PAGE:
Although Florida grows a majority of the sweet oranges produced in the United States, the orange tree is not a Florida native. Spanish invaders introduced the orange tree to Florida soil in the 16th century, and the trees thrived in the warm climate. Indians and pioneers propagated and transplanted orange trees throughout the warmer areas of Florida.
Because it is a flowering, seed-producing tree, the orange tree belongs to the plant kingdom division angiosperm. The seeds produce two seed leaves when germinated. The leaves have a network of veins radiating from the central vein and the stem has a ring of vascular cambium that further classifies oranges as eudicotyledon or eudicots. The orange tree also belongs to the flowering tree order Sapindales, along with mango, cashew, lychee and neem trees.
The orange is in the same family as many strongly scented herbs of the Rutaceae family. The Rutaceae family is characterized by having oil-filled cavities in the leaves making the plant aromatic. The fragrant, white flowers on orange trees are perfect, or complete, flowers with both male and female reproductive organs on the same flower--a characteristic of plants in the Rutaceae family.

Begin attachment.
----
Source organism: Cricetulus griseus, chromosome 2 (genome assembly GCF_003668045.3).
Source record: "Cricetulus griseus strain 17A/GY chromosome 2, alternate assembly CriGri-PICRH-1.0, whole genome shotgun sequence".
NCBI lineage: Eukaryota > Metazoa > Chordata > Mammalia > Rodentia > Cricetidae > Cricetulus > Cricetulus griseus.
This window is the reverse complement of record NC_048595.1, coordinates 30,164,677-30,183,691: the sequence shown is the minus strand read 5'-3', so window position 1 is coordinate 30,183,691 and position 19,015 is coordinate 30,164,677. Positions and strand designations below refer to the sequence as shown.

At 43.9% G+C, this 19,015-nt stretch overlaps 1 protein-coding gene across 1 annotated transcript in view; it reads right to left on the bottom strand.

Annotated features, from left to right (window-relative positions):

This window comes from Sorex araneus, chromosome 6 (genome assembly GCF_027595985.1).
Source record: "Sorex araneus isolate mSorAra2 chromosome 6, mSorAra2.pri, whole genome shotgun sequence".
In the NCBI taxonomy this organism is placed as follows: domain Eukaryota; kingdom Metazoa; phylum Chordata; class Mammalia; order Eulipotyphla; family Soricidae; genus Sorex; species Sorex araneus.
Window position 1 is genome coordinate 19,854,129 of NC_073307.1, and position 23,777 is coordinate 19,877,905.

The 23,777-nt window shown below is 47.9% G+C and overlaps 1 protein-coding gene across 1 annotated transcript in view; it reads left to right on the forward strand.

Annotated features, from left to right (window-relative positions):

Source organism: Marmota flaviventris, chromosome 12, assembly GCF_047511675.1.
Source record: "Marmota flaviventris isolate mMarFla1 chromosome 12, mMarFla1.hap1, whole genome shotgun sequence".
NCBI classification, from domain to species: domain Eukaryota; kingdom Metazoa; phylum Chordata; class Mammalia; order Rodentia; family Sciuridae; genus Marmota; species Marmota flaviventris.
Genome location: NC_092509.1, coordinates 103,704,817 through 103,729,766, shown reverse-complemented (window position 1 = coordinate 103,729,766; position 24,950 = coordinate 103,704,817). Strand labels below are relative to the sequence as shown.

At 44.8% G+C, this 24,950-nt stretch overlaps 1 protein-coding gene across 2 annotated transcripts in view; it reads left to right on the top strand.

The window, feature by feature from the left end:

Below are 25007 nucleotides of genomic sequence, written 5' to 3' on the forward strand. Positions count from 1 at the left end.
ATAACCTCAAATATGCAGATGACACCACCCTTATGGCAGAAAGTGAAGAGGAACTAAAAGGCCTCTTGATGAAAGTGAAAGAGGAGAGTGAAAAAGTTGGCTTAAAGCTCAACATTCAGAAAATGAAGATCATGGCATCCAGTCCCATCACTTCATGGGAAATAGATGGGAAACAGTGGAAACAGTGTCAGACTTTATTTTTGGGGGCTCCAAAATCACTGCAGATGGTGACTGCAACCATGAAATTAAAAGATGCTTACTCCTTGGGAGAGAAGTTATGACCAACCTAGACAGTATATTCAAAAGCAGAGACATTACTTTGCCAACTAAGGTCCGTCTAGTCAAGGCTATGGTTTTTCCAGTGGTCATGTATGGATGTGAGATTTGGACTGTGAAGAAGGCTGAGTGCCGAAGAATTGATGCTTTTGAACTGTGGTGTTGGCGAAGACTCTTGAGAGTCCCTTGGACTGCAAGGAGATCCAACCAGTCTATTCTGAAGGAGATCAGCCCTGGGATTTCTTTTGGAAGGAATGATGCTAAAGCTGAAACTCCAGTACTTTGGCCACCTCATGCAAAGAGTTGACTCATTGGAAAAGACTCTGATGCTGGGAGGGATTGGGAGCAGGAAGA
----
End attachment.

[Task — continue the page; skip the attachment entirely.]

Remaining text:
The sweet orange that is cultivated in Florida is part of the genus citrus, which is distinguished by the prevalence of citric acid in the pulpy fruit that is covered by a thick, leathery rind. The fruit has a distinct fragrance and is high in essential oils. The orange tree is a subtropical evergreen tree, which is also a feature of the genus citrus. Oranges are also edible and, therefore, part of the subgenus eucitrus.
More than 90 percent of the oranges grown in Florida are used in juice production. The predominant varieties grown in Florida are Hamlin, Pineapple and Valencia. Hamlin is a high-yielding, cold-tolerant variety that produces small, seedless, juicy pale fruit. The Pineapple variety produces pineapple-scented, high-colored, medium seeded fruit. The Valencia orange is a juicy, richly-flavored orange with a thin rind and is nearly seedless.
The citrus industry is the most important contributor to Florida's agricultural economy. Oranges are Florida's most important crop. Citrus fruit processing--the production of canned juices and fruits--is Florida's leading manufacturing industry.